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Predictors of Uptake and Timeliness of Newly Introduced Pneumococcal and Rotavirus Vaccines, and of Measles Vaccine in Rural Malawi: A Population Cohort Study

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Arez, Ana Paula, Mvula, Hazzie, Heinsbroek, Ellen, Chihana, Menard, Crampin, Amelia C., Kabuluzi, Storn, Chirwa, Geoffrey, Mwansambo, Charles, Costello, Anthony, Cunliffe, Nigel A., Heyderman, Robert, French, Neil and Bar-Zeev, Naor (2016) 'Predictors of Uptake and Timeliness of Newly Introduced Pneumococcal and Rotavirus Vaccines, and of Measles Vaccine in Rural Malawi: A Population Cohort Study'. PLoS ONE, Vol 11, Issue 5, e0154997.

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Abstract

Background
Malawi introduced pneumococcal conjugate vaccine (PCV13) and monovalent rotavirus vaccine (RV1) in 2011 and 2012 respectively, and is planning the introduction of a second-dose measles vaccine (MV). We assessed predictors of availability, uptake and timeliness of these vaccines in a rural Malawian setting.

Methods
Commencing on the first date of PCV13 eligibility we conducted a prospective population-based birth cohort study of 2,616 children under demographic surveillance in Karonga District, northern Malawi who were eligible for PCV13, or from the date of RV1 introduction both PCV13 and RV1. Potential predictors of vaccine uptake and timeliness for PCV13, RV1 and MV were analysed respectively using robust Poisson and Cox regression.

Results
Vaccine coverage was high for all vaccines, ranging from 86.9% for RV1 dose 2 to 95.4% for PCV13 dose 1. Median time delay for PCV13 dose 1 was 17 days (IQR 7–36), 19 days (IQR 8–36) for RV1 dose 1 and 20 days (IQR 3–46) for MV. Infants born to lower educated or farming mothers and those living further away from the road or clinic were at greater risk of being not fully vaccinated and being vaccinated late. Delays in vaccination were also associated with non-facility birth. Vaccine stock-outs resulted in both a delay in vaccine timeliness and in a decrease in completion of schedule.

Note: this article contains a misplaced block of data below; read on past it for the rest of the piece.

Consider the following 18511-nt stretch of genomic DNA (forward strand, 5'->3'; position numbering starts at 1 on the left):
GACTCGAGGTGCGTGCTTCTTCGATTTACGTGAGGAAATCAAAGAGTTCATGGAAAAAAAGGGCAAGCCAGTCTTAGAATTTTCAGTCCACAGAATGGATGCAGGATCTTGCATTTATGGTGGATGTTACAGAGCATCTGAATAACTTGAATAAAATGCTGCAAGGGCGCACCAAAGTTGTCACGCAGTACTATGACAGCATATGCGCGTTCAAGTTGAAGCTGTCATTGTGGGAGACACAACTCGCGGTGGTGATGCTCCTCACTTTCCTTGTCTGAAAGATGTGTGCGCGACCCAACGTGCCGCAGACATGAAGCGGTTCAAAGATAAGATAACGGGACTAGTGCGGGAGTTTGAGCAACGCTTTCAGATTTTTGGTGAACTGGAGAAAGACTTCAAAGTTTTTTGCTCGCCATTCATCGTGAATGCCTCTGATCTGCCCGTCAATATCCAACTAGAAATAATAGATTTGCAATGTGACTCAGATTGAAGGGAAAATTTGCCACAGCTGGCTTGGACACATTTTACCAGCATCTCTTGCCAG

Conclusion
Despite high vaccination coverage in this setting, delays in vaccination were common. We identified programmatic and socio-demographic risk factors for uptake and timeliness of vaccination. Understanding who remains most vulnerable to be unvaccinated allows for focussed delivery thereby increasing population coverage and maximising the equitable benefits of universal vaccination programmes.

Item Type: Article
Subjects: QW Microbiology and Immunology > Immunotherapy and Hypersensitivity > QW 805 Vaccines. Antitoxins. Toxoids
WA Public Health > Health Administration and Organization > WA 546 Local Health Administration. Community Health Services
WC Communicable Diseases > Infection. Bacterial Infections > Bacterial Infections > WC 217 Pneumococcal infections
WC Communicable Diseases > Virus Diseases > General RNA Virus Infections > WC 501 RNA virus infections (General or not elsewhere classified)
WC Communicable Diseases > Virus Diseases > Infectious Viral Skin Diseases > WC 580 Measles
Faculty: Department: Clinical Sciences & International Health > Clinical Sciences Department
Digital Object Identifer (DOI): https://doi.org/10.1371/journal.pone.0154997
Depositing User: Jessica Jones
Date Deposited: 11 May 2016 13:00
Last Modified: 06 Feb 2018 13:12
URI: https://archive.lstmed.ac.uk/id/eprint/5882

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